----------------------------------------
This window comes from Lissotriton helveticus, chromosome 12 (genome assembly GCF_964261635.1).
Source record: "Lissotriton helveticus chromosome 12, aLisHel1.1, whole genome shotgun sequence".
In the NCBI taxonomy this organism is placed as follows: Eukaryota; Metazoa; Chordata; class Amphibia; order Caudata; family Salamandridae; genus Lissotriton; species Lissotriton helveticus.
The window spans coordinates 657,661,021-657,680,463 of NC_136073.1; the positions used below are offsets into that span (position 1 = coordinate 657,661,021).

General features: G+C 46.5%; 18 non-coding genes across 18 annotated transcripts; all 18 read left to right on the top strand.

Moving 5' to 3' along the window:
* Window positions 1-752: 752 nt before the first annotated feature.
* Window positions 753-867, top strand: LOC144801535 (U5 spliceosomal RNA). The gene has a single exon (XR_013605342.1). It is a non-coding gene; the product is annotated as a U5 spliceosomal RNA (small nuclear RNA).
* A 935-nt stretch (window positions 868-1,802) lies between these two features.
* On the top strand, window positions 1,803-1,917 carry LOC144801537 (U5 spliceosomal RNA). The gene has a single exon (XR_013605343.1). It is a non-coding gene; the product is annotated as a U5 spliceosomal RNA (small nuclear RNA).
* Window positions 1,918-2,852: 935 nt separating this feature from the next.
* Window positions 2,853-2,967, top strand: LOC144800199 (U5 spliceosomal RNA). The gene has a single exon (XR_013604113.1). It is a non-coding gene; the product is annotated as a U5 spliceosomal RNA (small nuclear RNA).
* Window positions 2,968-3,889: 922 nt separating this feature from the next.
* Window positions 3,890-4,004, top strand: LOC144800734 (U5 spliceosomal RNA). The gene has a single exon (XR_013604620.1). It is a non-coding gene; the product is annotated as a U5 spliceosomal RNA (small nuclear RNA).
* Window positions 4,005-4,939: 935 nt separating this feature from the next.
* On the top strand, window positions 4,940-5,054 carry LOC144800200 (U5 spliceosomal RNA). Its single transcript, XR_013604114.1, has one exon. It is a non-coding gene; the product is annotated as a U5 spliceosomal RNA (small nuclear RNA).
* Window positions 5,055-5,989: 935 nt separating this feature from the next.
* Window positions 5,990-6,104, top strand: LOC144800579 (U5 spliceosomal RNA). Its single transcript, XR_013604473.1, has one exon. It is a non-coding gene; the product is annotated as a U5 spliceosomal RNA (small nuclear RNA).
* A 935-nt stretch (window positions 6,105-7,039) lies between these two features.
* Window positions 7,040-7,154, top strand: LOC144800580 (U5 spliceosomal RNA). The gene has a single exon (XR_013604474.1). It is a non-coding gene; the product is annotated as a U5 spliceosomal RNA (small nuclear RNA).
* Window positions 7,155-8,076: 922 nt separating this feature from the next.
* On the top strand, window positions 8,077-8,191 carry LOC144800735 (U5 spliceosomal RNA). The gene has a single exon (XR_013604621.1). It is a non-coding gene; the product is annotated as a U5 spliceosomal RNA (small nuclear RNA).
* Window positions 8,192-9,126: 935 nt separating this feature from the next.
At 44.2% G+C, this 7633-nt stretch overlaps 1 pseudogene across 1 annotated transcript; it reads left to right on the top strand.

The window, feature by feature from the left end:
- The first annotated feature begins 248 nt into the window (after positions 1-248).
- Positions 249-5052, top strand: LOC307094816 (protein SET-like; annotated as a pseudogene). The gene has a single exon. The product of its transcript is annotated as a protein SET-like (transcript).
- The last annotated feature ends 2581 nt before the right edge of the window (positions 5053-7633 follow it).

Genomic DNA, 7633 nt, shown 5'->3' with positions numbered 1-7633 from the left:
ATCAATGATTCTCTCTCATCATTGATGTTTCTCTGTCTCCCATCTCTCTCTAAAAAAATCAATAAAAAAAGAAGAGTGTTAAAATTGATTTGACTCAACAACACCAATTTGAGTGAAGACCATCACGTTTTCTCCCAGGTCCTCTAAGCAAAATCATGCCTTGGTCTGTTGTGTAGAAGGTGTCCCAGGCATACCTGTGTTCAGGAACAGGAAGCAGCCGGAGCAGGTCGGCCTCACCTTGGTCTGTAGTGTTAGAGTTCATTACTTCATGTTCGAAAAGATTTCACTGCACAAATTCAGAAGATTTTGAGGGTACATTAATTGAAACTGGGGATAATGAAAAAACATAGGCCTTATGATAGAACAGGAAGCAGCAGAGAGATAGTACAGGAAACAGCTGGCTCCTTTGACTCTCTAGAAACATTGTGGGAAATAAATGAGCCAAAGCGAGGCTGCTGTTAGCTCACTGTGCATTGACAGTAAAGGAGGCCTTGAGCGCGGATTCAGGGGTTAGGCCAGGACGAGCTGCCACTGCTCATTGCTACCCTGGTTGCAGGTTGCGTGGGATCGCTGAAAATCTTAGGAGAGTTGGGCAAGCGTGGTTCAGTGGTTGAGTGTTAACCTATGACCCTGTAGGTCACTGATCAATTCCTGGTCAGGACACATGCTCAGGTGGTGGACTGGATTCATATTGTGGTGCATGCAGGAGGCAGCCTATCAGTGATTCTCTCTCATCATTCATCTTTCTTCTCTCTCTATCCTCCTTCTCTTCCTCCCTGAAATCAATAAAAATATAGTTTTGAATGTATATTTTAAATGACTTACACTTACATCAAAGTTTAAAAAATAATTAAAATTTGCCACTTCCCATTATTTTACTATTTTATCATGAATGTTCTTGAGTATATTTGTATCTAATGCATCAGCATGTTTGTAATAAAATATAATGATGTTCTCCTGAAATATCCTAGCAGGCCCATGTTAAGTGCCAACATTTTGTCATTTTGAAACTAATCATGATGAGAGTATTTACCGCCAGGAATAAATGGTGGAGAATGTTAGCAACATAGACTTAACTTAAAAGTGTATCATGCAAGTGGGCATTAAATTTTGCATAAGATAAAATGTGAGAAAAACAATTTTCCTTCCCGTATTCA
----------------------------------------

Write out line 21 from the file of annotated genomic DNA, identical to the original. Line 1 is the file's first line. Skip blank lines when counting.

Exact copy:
* Window positions 7,155-8,076: 922 nt separating this feature from the next.